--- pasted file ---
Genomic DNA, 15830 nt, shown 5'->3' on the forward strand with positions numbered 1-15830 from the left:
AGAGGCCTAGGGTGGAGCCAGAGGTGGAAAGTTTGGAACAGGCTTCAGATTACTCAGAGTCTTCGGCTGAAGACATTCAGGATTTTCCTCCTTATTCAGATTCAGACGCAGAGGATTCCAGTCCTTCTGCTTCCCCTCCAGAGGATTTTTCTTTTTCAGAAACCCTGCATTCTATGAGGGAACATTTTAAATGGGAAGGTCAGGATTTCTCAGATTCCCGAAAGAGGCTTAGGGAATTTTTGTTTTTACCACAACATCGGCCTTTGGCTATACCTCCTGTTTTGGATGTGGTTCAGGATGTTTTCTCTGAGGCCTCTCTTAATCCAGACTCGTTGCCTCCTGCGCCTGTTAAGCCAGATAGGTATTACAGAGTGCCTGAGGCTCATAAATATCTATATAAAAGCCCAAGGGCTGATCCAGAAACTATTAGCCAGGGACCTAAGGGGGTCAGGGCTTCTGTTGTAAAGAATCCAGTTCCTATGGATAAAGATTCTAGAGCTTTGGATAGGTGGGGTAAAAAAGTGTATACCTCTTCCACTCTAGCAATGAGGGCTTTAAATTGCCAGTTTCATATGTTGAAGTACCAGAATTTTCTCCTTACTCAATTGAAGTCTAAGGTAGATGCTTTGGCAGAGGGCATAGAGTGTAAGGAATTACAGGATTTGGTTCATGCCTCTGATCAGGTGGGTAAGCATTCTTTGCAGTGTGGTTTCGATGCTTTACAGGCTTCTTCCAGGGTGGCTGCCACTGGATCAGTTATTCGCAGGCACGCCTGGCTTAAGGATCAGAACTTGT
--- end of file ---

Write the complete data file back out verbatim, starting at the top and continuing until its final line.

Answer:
Genomic DNA, 15830 nt, shown 5'->3' on the forward strand with positions numbered 1-15830 from the left:
AGAGGCCTAGGGTGGAGCCAGAGGTGGAAAGTTTGGAACAGGCTTCAGATTACTCAGAGTCTTCGGCTGAAGACATTCAGGATTTTCCTCCTTATTCAGATTCAGACGCAGAGGATTCCAGTCCTTCTGCTTCCCCTCCAGAGGATTTTTCTTTTTCAGAAACCCTGCATTCTATGAGGGAACATTTTAAATGGGAAGGTCAGGATTTCTCAGATTCCCGAAAGAGGCTTAGGGAATTTTTGTTTTTACCACAACATCGGCCTTTGGCTATACCTCCTGTTTTGGATGTGGTTCAGGATGTTTTCTCTGAGGCCTCTCTTAATCCAGACTCGTTGCCTCCTGCGCCTGTTAAGCCAGATAGGTATTACAGAGTGCCTGAGGCTCATAAATATCTATATAAAAGCCCAAGGGCTGATCCAGAAACTATTAGCCAGGGACCTAAGGGGGTCAGGGCTTCTGTTGTAAAGAATCCAGTTCCTATGGATAAAGATTCTAGAGCTTTGGATAGGTGGGGTAAAAAAGTGTATACCTCTTCCACTCTAGCAATGAGGGCTTTAAATTGCCAGTTTCATATGTTGAAGTACCAGAATTTTCTCCTTACTCAATTGAAGTCTAAGGTAGATGCTTTGGCAGAGGGCATAGAGTGTAAGGAATTACAGGATTTGGTTCATGCCTCTGATCAGGTGGGTAAGCATTCTTTGCAGTGTGGTTTCGATGCTTTACAGGCTTCTTCCAGGGTGGCTGCCACTGGATCAGTTATTCGCAGGCACGCCTGGCTTAAGGATCAGAACTTGT